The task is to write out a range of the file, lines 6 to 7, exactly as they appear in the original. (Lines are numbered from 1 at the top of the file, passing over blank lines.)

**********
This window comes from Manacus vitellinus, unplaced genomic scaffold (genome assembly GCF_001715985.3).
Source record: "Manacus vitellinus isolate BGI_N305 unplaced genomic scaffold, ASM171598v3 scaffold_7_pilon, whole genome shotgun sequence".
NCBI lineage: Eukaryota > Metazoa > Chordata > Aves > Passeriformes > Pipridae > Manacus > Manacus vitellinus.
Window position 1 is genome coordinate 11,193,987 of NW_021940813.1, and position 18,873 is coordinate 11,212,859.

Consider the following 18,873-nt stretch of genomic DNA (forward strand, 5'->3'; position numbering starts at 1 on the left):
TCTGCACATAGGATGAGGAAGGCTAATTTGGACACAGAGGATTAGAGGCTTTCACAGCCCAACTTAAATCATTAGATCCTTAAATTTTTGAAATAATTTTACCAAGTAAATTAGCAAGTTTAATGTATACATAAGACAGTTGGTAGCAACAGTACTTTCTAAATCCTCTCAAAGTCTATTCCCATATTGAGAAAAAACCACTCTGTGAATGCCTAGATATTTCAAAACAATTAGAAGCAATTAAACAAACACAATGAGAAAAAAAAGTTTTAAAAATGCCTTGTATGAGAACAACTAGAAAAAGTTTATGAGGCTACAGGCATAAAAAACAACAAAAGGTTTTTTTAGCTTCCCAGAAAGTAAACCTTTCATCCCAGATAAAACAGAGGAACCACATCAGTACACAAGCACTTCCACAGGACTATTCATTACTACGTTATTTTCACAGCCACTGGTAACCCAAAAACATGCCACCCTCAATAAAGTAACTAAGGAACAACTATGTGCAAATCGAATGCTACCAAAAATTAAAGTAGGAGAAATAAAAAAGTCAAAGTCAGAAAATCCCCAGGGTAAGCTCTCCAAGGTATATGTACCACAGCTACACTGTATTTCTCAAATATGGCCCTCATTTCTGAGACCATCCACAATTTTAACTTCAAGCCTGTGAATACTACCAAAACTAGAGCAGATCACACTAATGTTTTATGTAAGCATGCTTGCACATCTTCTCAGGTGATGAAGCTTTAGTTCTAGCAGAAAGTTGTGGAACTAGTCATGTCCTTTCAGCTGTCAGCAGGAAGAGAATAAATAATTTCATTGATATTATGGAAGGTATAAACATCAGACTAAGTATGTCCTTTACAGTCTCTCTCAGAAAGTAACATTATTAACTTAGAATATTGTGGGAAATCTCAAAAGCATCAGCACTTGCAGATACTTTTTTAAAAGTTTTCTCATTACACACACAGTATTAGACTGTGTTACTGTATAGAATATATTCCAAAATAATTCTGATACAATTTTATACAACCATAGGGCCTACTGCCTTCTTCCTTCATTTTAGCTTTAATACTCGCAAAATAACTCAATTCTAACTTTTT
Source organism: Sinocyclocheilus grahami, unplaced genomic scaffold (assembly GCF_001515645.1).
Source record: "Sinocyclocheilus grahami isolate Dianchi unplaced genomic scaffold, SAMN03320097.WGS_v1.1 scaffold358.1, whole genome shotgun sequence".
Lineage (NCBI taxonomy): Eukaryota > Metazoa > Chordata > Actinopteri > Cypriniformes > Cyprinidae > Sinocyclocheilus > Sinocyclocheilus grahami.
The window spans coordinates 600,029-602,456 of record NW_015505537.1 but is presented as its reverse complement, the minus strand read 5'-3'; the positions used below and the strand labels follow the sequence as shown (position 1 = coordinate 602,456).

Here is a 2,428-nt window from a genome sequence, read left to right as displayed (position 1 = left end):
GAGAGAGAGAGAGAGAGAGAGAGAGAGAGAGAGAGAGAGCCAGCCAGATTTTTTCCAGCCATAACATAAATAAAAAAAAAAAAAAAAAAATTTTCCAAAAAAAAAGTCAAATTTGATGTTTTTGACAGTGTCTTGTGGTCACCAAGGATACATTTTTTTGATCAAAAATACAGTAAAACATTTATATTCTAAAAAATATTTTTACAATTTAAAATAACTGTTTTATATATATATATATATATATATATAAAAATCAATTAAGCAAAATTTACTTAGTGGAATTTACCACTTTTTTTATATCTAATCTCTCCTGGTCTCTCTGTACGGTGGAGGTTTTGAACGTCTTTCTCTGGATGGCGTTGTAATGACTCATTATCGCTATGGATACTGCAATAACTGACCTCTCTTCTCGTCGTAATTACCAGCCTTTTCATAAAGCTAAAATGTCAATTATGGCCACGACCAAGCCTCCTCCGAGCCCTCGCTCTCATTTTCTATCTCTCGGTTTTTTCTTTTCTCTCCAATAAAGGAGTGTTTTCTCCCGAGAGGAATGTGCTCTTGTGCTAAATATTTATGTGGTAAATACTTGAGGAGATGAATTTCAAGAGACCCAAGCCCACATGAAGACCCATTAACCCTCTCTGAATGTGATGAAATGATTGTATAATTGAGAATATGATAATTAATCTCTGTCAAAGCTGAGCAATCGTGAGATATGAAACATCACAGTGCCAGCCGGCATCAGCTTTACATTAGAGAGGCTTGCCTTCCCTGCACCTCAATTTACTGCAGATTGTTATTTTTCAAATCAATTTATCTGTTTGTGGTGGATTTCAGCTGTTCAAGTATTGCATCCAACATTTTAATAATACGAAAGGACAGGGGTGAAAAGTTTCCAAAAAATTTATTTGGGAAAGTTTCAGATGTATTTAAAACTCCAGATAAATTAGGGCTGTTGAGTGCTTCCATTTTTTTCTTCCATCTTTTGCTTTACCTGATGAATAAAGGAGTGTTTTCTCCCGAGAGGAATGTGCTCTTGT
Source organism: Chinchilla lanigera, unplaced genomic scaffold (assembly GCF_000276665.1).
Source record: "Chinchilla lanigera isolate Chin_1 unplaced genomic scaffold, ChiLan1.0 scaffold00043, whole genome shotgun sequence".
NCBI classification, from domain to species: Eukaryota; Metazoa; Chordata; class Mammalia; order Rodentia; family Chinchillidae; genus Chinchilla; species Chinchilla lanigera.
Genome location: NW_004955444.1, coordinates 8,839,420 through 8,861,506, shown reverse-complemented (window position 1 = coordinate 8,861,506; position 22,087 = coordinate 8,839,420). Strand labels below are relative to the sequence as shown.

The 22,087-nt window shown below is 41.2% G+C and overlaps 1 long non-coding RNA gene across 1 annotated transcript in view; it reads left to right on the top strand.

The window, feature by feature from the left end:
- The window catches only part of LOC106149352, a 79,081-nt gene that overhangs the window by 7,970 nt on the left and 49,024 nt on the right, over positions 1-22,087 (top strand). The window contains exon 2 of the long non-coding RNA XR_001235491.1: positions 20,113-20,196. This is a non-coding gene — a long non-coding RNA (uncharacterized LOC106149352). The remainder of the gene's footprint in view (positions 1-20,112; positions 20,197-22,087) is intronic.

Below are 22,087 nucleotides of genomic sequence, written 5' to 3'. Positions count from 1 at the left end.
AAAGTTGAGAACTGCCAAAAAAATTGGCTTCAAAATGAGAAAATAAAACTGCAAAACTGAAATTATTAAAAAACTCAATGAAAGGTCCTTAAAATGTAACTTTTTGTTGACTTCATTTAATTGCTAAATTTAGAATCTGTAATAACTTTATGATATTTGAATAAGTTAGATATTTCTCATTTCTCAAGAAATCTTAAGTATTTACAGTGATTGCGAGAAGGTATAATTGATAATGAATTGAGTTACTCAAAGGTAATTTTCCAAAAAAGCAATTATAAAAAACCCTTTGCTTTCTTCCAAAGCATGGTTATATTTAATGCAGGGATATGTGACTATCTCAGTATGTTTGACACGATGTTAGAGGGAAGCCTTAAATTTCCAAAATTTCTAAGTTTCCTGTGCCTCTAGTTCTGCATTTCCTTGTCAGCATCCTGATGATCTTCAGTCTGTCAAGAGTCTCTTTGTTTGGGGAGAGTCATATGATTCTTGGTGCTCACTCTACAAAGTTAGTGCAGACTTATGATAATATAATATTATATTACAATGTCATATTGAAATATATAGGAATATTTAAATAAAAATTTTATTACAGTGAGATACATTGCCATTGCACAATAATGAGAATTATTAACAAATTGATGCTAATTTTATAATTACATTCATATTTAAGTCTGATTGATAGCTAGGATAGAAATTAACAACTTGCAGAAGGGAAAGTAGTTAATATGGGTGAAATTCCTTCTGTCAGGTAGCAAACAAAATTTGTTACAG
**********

TCTGCACATAGGATGAGGAAGGCTAATTTGGACACAGAGGATTAGAGGCTTTCACAGCCCAACTTAAATCATTAGATCCTTAAATTTTTGAAATAATTTTACCAAGTAAATTAGCAAGTTTAATGTATACATAAGACAGTTGGTAGCAACAGTACTTTCTAAATCCTCTCAAAGTCTATTCCCATATTGAGAAAAAACCACTCTGTGAATGCCTAGATATTTCAAAACAATTAGAAGCAATTAAACAAACACAATGAGAAAAAAAAGTTTTAAAAATGCCTTGTATGAGAACAACTAGAAAAAGTTTATGAGGCTACAGGCATAAAAAACAACAAAAGGTTTTTTTAGCTTCCCAGAAAGTAAACCTTTCATCCCAGATAAAACAGAGGAACCACATCAGTACACAAGCACTTCCACAGGACTATTCATTACTACGTTATTTTCACAGCCACTGGTAACCCAAAAACATGCCACCCTCAATAAAGTAACTAAGGAACAACTATGTGCAAATCGAATGCTACCAAAAATTAAAGTAGGAGAAATAAAAAAGTCAAAGTCAGAAAATCCCCAGGGTAAGCTCTCCAAGGTATATGTACCACAGCTACACTGTATTTCTCAAATATGGCCCTCATTTCTGAGACCATCCACAATTTTAACTTCAAGCCTGTGAATACTACCAAAACTAGAGCAGATCACACTAATGTTTTATGTAAGCATGCTTGCACATCTTCTCAGGTGATGAAGCTTTAGTTCTAGCAGAAAGTTGTGGAACTAGTCATGTCCTTTCAGCTGTCAGCAGGAAGAGAATAAATAATTTCATTGATATTATGGAAGGTATAAACATCAGACTAAGTATGTCCTTTACAGTCTCTCTCAGAAAGTAACATTATTAACTTAGAATATTGTGGGAAATCTCAAAAGCATCAGCACTTGCAGATACTTTTTTAAAAGTTTTCTCATTACACACACAGTATTAGACTGTGTTACTGTATAGAATATATTCCAAAATAATTCTGATACAATTTTATACAACCATAGGGCCTACTGCCTTCTTCCTTCATTTTAGCTTTAATACTCGCAAAATAACTCAATTCTAACTTTTT
Source organism: Sinocyclocheilus grahami, unplaced genomic scaffold (assembly GCF_001515645.1).